Yes, 222 nm excimer lamps are effective in deactivating microbes and viruses. Like any UVC radiation, the required 222 nm dose for a given desired deactivation will depend on the pathogen and the environmental conditions. (See Question 1)
5. Is Far UVC germicidal radiation safe for humans?
A significant amount of research on 222 nm excimer lamp (so-called Far UVC) disinfection impact on possible damage to animal tissue (skin and eyes) suggests that it may be safe for humans. While this work is encouraging, it is the opinion of some in UV industry groups and several photo-biologists that more research is needed, in particular with long term exposure. The safety argument is simple: at these UVC wavelengths, the radiation cannot penetrate human skin or eyes to cause damage to human DNA. Of course, this presumes that all human skin exposed to 222 nm radiation is intact (not abraded wounded or diseased, etc.). For the time being, it is advisable to use 222 nm systems only when humans are not present.
6. Do UVC sources produce ozone?
Not if properly selected. Some mercury lamps are manufactured specifically for generating ozone by using specialized quartz tubing transparent to radiation below 200 nm, so care must be exercised in selecting mercury lamps for use in UVGI applications that cannot generate ozone, but still emit 254 nm radiation efficiently.
7. How can UVC sources be used safely around people?
So long as humans are not in the direct line for exposure to the UVC radiation there should be no issues. Ordinarily, UVC systems are used only when people are not present or in disinfecting air (either inside of ductwork of HVAC systems or with specially designed optics to irradiate the upper portions of room-air) with little or no radiation to the people below. Some UVC lamps come with presence detection systems that turn off when persons approach, but these systems will have to have very low false-negative error rates (turning on when the system falsely thinks that people are not present).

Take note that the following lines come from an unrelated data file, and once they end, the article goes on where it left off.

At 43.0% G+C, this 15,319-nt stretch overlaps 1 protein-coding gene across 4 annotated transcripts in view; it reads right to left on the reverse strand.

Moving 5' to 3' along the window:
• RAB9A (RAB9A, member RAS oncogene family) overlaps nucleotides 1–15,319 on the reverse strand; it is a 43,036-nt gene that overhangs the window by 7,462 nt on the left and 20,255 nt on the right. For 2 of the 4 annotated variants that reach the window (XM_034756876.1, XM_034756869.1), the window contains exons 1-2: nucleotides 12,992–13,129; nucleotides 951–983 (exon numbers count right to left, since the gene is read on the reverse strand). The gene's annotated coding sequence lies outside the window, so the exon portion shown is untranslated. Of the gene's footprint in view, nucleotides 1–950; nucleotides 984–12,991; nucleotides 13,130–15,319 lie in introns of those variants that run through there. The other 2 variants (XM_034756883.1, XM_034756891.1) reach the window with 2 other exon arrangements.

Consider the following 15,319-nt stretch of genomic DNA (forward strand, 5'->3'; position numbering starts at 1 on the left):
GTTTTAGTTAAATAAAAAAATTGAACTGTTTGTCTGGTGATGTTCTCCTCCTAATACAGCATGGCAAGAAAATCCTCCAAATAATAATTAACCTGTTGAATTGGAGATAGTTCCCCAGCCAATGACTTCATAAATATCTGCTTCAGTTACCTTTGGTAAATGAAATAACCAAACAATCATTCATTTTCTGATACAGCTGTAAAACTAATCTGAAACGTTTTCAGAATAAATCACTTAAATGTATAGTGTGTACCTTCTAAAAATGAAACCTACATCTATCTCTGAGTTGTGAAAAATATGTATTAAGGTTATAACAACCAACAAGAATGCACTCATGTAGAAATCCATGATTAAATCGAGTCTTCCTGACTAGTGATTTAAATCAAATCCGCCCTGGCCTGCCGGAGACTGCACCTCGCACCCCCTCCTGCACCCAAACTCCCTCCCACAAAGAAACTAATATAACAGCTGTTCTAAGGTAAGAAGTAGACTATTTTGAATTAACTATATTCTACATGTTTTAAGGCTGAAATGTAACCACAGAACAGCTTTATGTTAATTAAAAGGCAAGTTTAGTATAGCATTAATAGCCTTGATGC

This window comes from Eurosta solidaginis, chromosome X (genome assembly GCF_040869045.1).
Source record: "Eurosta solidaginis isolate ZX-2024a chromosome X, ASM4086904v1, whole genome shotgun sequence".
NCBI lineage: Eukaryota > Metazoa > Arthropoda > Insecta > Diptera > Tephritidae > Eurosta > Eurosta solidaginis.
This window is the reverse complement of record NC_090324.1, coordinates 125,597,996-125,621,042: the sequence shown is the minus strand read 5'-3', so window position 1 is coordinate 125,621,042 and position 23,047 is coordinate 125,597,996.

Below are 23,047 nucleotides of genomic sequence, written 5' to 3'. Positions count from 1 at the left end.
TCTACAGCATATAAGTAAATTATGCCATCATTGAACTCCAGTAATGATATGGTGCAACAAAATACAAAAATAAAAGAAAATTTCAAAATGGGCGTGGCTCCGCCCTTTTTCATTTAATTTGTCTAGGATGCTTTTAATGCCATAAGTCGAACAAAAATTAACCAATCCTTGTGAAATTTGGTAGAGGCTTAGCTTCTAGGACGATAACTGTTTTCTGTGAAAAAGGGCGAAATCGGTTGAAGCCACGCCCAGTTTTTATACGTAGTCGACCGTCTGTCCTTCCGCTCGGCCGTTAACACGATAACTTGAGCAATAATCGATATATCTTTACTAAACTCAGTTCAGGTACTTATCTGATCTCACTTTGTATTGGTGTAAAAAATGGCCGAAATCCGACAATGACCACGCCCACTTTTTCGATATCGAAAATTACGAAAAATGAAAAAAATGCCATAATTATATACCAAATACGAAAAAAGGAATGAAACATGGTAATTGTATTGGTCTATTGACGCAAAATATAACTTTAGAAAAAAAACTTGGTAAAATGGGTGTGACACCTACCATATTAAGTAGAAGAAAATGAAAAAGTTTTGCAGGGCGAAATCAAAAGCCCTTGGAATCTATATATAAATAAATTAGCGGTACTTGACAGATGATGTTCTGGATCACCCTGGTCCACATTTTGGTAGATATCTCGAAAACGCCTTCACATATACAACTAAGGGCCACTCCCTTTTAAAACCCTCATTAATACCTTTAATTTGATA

8. Does UVC radiation damage other materials that it irradiates?
Many types of materials will slowly degrade with extended exposure to UVC materials. The type and extent of damage depend on the materials exposed. If prolonged UVC exposure of interior surfaces in the built environment becomes commonplace, more research on the development of UVC resistant paints, fabrics, carpeting, and furniture surfaces will be needed to ensure an adequate service life of the exposed surfaces.
9. How do you measure UVC irradiance and dose?
UVC irradiance is measured in watts per unit area (typically W/cm2 in the US) and dose is calculated by multiplying the irradiance by the exposure time in seconds to get energy per unit area (typically joules(J)/cm2). Care needs to be used in selecting and using UVC radiometers as they are typically accurate over different ranges of UVC wavelengths, and may or may not accurately measure UVC irradiance coming into the sensor from an angle, and periodic re-calibration of these types of radiometers is important to ensure that adequate germicidal dose.
10. What regulations or agencies regulate the application of UVC sources for germicidal application?
Various agencies have oversight of some aspects of UVGI systems and applications. The FDA’s Q&A report on UVC disinfection is one and also describes when FDA has regulatory responsibilities for UVC devices sold as medical equipment. For UVC devices sold as electronic equipment, regulatory control is less clear.